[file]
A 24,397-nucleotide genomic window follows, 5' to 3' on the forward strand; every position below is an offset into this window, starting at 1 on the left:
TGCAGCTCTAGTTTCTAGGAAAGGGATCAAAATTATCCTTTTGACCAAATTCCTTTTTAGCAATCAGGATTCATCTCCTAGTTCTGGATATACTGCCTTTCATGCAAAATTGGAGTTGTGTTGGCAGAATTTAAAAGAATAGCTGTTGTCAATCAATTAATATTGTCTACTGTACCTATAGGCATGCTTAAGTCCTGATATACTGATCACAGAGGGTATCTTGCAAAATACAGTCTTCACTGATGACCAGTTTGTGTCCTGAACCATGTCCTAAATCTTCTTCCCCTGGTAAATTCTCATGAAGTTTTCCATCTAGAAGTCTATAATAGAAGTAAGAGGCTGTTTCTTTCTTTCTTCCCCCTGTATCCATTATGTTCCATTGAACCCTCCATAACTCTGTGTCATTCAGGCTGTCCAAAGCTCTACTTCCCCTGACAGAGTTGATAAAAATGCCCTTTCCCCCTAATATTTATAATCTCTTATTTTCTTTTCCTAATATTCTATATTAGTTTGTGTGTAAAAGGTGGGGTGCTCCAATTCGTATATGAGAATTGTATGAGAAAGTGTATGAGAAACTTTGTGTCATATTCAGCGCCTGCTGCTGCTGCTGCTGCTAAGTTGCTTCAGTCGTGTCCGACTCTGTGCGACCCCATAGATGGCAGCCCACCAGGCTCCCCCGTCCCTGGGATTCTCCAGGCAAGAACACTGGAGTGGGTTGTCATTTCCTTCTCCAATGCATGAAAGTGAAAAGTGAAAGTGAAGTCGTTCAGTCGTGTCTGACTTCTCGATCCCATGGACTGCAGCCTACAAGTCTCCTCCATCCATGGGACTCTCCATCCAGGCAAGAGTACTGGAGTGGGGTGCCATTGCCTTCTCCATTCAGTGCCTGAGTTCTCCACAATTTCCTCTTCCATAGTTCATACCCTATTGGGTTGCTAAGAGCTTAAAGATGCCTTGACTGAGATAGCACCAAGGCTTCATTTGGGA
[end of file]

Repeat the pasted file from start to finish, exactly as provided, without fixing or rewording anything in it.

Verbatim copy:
A 24,397-nucleotide genomic window follows, 5' to 3' on the forward strand; every position below is an offset into this window, starting at 1 on the left:
TGCAGCTCTAGTTTCTAGGAAAGGGATCAAAATTATCCTTTTGACCAAATTCCTTTTTAGCAATCAGGATTCATCTCCTAGTTCTGGATATACTGCCTTTCATGCAAAATTGGAGTTGTGTTGGCAGAATTTAAAAGAATAGCTGTTGTCAATCAATTAATATTGTCTACTGTACCTATAGGCATGCTTAAGTCCTGATATACTGATCACAGAGGGTATCTTGCAAAATACAGTCTTCACTGATGACCAGTTTGTGTCCTGAACCATGTCCTAAATCTTCTTCCCCTGGTAAATTCTCATGAAGTTTTCCATCTAGAAGTCTATAATAGAAGTAAGAGGCTGTTTCTTTCTTTCTTCCCCCTGTATCCATTATGTTCCATTGAACCCTCCATAACTCTGTGTCATTCAGGCTGTCCAAAGCTCTACTTCCCCTGACAGAGTTGATAAAAATGCCCTTTCCCCCTAATATTTATAATCTCTTATTTTCTTTTCCTAATATTCTATATTAGTTTGTGTGTAAAAGGTGGGGTGCTCCAATTCGTATATGAGAATTGTATGAGAAAGTGTATGAGAAACTTTGTGTCATATTCAGCGCCTGCTGCTGCTGCTGCTGCTAAGTTGCTTCAGTCGTGTCCGACTCTGTGCGACCCCATAGATGGCAGCCCACCAGGCTCCCCCGTCCCTGGGATTCTCCAGGCAAGAACACTGGAGTGGGTTGTCATTTCCTTCTCCAATGCATGAAAGTGAAAAGTGAAAGTGAAGTCGTTCAGTCGTGTCTGACTTCTCGATCCCATGGACTGCAGCCTACAAGTCTCCTCCATCCATGGGACTCTCCATCCAGGCAAGAGTACTGGAGTGGGGTGCCATTGCCTTCTCCATTCAGTGCCTGAGTTCTCCACAATTTCCTCTTCCATAGTTCATACCCTATTGGGTTGCTAAGAGCTTAAAGATGCCTTGACTGAGATAGCACCAAGGCTTCATTTGGGA